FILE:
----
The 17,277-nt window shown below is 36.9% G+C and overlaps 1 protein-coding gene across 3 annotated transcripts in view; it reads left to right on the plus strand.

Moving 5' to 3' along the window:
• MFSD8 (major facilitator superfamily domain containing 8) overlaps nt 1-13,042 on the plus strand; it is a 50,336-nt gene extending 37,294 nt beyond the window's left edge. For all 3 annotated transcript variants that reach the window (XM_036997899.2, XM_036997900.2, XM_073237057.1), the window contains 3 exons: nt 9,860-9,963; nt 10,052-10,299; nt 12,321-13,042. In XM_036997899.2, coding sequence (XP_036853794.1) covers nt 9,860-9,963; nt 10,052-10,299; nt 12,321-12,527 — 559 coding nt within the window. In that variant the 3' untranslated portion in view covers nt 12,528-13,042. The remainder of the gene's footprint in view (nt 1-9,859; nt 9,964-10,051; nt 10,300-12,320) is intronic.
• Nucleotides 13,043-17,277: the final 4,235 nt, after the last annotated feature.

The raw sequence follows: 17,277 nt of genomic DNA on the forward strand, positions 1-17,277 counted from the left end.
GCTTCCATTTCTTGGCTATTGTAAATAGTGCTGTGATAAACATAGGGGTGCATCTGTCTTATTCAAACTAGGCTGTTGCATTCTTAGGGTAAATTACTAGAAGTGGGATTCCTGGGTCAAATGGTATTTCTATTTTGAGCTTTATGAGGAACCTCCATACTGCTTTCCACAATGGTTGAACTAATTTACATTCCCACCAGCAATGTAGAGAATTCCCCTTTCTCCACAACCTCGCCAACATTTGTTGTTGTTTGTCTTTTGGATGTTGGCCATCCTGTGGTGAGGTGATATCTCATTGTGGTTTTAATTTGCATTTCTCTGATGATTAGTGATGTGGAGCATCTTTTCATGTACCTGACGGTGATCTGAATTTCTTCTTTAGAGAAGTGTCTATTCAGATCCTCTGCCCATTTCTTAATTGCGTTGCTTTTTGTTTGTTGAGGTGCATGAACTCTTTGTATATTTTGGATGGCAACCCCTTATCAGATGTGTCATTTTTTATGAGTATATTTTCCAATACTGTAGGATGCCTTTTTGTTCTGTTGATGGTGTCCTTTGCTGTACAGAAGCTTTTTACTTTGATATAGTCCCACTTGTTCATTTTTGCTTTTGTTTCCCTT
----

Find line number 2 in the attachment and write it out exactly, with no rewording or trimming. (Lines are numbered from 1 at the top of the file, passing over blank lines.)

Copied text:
Moving 5' to 3' along the window: